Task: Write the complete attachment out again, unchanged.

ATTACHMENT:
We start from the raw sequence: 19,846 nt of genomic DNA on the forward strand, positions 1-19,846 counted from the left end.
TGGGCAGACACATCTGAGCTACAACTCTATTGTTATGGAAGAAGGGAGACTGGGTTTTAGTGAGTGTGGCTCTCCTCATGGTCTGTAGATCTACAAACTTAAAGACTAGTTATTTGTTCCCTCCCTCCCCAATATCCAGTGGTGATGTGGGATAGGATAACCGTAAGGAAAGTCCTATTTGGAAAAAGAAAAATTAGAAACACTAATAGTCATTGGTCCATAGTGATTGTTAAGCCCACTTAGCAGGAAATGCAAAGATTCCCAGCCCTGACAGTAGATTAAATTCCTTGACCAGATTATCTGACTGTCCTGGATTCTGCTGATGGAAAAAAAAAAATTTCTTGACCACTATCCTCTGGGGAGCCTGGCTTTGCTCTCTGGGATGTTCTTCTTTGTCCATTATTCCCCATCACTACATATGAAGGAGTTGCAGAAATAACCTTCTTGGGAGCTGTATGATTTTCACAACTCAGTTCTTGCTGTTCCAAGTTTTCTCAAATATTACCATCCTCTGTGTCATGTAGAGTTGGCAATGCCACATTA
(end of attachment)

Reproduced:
We start from the raw sequence: 19,846 nt of genomic DNA on the forward strand, positions 1-19,846 counted from the left end.
TGGGCAGACACATCTGAGCTACAACTCTATTGTTATGGAAGAAGGGAGACTGGGTTTTAGTGAGTGTGGCTCTCCTCATGGTCTGTAGATCTACAAACTTAAAGACTAGTTATTTGTTCCCTCCCTCCCCAATATCCAGTGGTGATGTGGGATAGGATAACCGTAAGGAAAGTCCTATTTGGAAAAAGAAAAATTAGAAACACTAATAGTCATTGGTCCATAGTGATTGTTAAGCCCACTTAGCAGGAAATGCAAAGATTCCCAGCCCTGACAGTAGATTAAATTCCTTGACCAGATTATCTGACTGTCCTGGATTCTGCTGATGGAAAAAAAAAAATTTCTTGACCACTATCCTCTGGGGAGCCTGGCTTTGCTCTCTGGGATGTTCTTCTTTGTCCATTATTCCCCATCACTACATATGAAGGAGTTGCAGAAATAACCTTCTTGGGAGCTGTATGATTTTCACAACTCAGTTCTTGCTGTTCCAAGTTTTCTCAAATATTACCATCCTCTGTGTCATGTAGAGTTGGCAATGCCACATTA